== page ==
Social relationships with nature: elements of a framework for socio-ecological structure analysis – New article of the flumen team

Dennis Eversberg, Philip Koch, Jana Holz, Lilian Pungas & Anne
Stein (2022): Social relationships with nature: elements of a framework for socio-ecological
structure analysis, Innovation: The European Journal of Social Science Research, DOI:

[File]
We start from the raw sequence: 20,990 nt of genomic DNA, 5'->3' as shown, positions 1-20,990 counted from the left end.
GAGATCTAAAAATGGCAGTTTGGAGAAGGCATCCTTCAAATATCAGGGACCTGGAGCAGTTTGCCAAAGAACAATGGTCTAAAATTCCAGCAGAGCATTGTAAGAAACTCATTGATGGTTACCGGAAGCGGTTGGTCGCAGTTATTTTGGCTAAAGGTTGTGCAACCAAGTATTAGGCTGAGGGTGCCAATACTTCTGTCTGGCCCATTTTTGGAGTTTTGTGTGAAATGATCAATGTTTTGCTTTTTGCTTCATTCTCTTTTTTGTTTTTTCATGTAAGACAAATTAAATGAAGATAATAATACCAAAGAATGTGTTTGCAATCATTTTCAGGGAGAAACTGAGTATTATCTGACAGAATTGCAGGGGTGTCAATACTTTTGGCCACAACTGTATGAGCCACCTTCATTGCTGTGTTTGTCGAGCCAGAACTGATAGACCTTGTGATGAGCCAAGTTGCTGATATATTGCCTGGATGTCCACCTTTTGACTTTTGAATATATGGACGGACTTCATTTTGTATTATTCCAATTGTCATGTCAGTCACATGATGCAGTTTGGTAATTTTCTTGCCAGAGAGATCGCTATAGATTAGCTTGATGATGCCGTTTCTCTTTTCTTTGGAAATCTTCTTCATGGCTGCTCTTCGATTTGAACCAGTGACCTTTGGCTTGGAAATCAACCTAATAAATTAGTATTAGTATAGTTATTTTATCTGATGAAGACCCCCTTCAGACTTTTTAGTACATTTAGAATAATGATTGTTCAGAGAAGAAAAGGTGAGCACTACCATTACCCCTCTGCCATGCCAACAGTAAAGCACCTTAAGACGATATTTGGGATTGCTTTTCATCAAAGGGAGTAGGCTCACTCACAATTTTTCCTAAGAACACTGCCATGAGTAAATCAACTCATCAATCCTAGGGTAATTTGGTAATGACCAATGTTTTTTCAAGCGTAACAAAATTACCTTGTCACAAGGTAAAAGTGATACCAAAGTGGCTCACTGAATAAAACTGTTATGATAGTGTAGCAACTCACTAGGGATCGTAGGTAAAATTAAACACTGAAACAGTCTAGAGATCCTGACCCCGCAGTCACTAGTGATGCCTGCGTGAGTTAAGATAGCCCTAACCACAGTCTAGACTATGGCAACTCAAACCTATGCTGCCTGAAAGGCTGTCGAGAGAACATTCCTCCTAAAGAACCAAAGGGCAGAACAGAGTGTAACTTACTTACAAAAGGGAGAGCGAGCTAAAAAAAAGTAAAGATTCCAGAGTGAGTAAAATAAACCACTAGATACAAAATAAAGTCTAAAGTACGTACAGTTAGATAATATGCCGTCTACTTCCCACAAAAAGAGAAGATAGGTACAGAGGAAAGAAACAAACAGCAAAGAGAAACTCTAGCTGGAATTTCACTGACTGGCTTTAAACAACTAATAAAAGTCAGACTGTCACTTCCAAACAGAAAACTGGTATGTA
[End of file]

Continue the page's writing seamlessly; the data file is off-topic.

This primarily conceptual contribution introduces a sociological framework for tracing the effects and the sources of stability or instability of societal nature relations to the thoughts, feelings and doings of actually existing people. Drawing on critical debates on societal nature relations, we argue that modern capitalist societalization is inherently expansionary, that the rapid expansion of human economic activity over the past two centuries was only possible based on fossil resources, and that therefore, moving to a post-fossil world will require reinventing the very essence of what “society” is. To investigate the implications of such a fundamental overhaul at the level of how socialized people relate to socialized nature, we build on the relational sociology of Pierre Bourdieu to suggest the framework of a space of social relationships with nature. We describe the iterative process in which we arrived at this conception, moving back and forth between theoretical considerations and hermeneutic analysis of qualitative material from case studies of bio-based economic activities in four European regions. From the iterative process, we synthesize four elementary forms of social relationship with nature (“natural capital”, “nature as partner”, “natural heritage” and nature as “the environment”) and provide an illustrative corner case for each. From the systematic differences that emerge, we then draw out two principal axes of a spatial representation partly homologous with Bourdieu’s social space: a vertical axis indicating the degree of active involvement in and access to the means of abstract-expansionary societalization, and a horizontal representing the form of that involvement, along a continuum from dualist, instrumental and appropriative to holist, mutual or caring relationships with nature. In conclusion, we propose further research to apply and develop this relational framework across local or national contexts and scales as a means to analyze tensions and conflicts around transformations of the societal nature relations.